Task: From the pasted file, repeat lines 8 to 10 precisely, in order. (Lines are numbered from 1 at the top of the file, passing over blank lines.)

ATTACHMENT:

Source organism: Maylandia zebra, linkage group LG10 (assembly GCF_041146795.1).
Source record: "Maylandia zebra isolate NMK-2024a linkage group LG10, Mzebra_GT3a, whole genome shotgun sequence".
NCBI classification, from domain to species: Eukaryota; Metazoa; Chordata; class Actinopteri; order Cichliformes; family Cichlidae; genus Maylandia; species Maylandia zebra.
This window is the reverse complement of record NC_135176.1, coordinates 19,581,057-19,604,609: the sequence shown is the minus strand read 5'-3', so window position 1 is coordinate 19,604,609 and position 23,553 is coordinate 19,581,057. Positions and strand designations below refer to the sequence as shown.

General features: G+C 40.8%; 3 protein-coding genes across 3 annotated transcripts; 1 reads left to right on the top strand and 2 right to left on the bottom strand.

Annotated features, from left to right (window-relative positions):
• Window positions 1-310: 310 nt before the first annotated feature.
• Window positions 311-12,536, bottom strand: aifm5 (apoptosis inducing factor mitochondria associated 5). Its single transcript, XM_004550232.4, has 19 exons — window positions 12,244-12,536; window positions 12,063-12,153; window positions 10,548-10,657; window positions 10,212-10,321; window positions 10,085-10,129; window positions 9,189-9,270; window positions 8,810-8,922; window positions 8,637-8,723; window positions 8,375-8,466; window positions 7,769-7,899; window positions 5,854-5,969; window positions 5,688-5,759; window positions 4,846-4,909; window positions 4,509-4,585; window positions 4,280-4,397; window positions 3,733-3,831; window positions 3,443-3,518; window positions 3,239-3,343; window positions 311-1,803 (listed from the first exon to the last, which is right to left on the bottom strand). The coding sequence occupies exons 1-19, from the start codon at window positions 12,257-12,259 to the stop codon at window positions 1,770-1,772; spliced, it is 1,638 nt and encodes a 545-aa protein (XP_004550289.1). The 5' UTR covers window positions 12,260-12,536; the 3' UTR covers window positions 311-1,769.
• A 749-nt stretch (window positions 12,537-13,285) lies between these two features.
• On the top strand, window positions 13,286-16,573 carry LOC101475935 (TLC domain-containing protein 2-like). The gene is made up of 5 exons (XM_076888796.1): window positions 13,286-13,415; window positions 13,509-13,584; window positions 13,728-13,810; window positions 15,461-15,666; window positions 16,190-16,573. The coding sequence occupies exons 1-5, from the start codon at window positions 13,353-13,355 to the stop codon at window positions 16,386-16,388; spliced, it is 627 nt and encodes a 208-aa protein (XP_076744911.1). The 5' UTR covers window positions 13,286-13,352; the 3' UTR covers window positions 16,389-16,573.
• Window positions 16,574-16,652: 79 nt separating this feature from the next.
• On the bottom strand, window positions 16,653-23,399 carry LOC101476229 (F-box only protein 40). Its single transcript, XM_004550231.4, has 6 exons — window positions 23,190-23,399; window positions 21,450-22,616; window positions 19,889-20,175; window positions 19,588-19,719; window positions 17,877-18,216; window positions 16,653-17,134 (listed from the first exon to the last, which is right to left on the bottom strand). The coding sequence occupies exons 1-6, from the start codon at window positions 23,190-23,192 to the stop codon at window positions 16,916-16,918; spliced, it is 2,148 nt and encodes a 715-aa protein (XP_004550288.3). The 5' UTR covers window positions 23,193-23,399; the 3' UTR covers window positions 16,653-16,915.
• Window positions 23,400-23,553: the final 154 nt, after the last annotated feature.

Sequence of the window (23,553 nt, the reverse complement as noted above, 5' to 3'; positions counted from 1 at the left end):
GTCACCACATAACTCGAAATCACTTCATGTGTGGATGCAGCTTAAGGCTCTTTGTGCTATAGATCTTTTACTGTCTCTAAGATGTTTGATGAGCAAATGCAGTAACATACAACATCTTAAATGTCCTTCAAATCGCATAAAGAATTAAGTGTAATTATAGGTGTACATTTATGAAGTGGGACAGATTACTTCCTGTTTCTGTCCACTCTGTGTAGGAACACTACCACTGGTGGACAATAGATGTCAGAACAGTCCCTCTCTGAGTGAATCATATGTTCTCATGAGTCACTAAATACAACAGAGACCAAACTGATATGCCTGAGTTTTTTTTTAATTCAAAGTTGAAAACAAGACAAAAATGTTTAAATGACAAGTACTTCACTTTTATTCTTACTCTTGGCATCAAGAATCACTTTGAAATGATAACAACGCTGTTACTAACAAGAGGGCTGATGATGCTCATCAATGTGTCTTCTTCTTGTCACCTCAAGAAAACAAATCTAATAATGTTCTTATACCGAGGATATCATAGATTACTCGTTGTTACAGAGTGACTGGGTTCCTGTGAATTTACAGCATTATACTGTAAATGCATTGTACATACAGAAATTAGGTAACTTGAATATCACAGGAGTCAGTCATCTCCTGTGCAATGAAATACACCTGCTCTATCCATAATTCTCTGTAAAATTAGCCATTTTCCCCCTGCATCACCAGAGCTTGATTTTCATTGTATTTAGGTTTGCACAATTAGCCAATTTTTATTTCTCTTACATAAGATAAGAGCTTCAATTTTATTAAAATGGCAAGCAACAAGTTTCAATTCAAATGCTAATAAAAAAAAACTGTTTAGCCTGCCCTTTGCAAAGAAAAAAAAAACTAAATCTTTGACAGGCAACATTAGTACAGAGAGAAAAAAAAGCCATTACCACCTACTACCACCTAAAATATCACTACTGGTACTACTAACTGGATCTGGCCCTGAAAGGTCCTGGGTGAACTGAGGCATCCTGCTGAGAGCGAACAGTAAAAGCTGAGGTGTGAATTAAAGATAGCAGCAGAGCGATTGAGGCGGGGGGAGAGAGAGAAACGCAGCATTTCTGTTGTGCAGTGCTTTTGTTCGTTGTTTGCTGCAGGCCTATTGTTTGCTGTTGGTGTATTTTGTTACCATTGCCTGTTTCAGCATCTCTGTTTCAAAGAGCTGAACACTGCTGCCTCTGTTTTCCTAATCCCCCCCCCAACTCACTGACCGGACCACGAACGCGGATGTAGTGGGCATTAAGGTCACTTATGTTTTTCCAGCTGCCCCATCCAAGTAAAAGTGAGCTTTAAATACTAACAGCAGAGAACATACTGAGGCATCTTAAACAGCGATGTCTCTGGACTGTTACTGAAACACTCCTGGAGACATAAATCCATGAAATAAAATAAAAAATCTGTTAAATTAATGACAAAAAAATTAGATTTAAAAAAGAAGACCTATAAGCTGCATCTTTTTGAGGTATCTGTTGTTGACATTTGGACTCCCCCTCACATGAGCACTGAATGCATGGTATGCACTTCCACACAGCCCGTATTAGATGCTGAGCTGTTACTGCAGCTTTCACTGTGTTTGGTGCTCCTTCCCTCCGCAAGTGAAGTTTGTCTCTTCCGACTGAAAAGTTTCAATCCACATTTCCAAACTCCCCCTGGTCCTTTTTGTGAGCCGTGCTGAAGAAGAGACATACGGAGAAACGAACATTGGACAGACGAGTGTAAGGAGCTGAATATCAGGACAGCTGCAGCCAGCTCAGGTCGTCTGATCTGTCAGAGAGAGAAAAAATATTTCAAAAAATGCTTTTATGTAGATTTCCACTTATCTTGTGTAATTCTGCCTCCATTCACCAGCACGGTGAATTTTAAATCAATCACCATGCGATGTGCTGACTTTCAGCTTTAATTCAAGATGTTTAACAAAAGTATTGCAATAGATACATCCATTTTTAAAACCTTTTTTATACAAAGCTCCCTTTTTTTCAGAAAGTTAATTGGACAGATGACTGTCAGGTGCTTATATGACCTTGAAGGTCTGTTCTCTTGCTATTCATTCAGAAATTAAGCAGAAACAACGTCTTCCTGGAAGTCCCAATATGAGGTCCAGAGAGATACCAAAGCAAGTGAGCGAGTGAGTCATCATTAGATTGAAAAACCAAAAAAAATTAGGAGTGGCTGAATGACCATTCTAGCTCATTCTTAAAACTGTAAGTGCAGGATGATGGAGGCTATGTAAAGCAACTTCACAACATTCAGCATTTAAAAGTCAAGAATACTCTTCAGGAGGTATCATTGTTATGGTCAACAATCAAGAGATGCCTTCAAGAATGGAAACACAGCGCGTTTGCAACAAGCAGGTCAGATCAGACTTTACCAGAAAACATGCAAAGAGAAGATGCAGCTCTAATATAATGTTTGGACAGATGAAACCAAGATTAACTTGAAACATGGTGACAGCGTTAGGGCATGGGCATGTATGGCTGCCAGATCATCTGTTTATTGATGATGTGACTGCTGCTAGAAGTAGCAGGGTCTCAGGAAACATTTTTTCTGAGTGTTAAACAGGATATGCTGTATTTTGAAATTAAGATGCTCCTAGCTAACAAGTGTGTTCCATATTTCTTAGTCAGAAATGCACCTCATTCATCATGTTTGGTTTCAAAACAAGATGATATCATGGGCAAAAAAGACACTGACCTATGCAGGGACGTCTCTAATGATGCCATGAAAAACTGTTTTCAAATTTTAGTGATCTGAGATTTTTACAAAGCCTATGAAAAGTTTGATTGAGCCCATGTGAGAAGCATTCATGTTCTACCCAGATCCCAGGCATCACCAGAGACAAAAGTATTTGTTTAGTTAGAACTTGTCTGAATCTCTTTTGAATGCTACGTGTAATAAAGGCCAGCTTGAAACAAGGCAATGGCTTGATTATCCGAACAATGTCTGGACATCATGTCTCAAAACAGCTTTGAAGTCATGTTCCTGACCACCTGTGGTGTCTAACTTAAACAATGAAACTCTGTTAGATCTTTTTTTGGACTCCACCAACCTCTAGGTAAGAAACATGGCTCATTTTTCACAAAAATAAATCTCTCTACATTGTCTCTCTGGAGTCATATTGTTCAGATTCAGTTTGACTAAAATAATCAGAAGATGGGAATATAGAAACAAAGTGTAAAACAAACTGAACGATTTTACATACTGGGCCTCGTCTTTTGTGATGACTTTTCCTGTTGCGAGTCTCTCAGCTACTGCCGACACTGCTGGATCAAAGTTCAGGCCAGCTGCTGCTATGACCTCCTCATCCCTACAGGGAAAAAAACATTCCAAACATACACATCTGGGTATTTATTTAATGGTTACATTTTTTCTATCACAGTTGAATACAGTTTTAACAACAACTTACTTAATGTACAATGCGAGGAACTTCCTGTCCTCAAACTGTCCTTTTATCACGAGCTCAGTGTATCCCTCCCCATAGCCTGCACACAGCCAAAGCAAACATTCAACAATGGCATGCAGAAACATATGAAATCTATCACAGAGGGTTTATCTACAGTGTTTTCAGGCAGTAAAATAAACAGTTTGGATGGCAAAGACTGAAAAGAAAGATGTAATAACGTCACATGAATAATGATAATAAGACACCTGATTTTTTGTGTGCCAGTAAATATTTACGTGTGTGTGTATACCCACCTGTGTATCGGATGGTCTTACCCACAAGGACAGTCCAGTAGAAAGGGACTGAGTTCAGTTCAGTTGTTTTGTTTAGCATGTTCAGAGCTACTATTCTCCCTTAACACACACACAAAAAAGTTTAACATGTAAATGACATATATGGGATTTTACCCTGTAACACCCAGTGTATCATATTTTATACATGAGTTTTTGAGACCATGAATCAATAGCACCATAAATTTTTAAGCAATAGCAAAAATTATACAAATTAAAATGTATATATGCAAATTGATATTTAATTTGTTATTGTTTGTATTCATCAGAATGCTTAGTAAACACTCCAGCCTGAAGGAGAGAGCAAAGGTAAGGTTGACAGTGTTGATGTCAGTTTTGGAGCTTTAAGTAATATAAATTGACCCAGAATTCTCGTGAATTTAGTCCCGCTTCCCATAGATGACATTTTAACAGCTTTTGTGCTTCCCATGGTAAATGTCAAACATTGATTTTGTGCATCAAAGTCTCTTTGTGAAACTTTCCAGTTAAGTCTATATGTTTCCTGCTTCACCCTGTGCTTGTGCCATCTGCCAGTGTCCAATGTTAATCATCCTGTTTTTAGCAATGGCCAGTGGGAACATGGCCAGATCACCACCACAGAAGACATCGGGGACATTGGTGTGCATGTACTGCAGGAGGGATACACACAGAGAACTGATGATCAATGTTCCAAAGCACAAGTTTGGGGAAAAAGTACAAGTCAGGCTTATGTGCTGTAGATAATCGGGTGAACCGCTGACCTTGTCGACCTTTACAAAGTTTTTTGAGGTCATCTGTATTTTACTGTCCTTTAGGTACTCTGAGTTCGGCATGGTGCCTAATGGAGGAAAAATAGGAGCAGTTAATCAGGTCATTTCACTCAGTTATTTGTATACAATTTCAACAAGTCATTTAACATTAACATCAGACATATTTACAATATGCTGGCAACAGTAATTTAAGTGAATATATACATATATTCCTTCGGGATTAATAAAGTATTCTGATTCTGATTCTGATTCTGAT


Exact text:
• Window positions 311-12,536, bottom strand: aifm5 (apoptosis inducing factor mitochondria associated 5). Its single transcript, XM_004550232.4, has 19 exons — window positions 12,244-12,536; window positions 12,063-12,153; window positions 10,548-10,657; window positions 10,212-10,321; window positions 10,085-10,129; window positions 9,189-9,270; window positions 8,810-8,922; window positions 8,637-8,723; window positions 8,375-8,466; window positions 7,769-7,899; window positions 5,854-5,969; window positions 5,688-5,759; window positions 4,846-4,909; window positions 4,509-4,585; window positions 4,280-4,397; window positions 3,733-3,831; window positions 3,443-3,518; window positions 3,239-3,343; window positions 311-1,803 (listed from the first exon to the last, which is right to left on the bottom strand). The coding sequence occupies exons 1-19, from the start codon at window positions 12,257-12,259 to the stop codon at window positions 1,770-1,772; spliced, it is 1,638 nt and encodes a 545-aa protein (XP_004550289.1). The 5' UTR covers window positions 12,260-12,536; the 3' UTR covers window positions 311-1,769.
• A 749-nt stretch (window positions 12,537-13,285) lies between these two features.
• On the top strand, window positions 13,286-16,573 carry LOC101475935 (TLC domain-containing protein 2-like). The gene is made up of 5 exons (XM_076888796.1): window positions 13,286-13,415; window positions 13,509-13,584; window positions 13,728-13,810; window positions 15,461-15,666; window positions 16,190-16,573. The coding sequence occupies exons 1-5, from the start codon at window positions 13,353-13,355 to the stop codon at window positions 16,386-16,388; spliced, it is 627 nt and encodes a 208-aa protein (XP_076744911.1). The 5' UTR covers window positions 13,286-13,352; the 3' UTR covers window positions 16,389-16,573.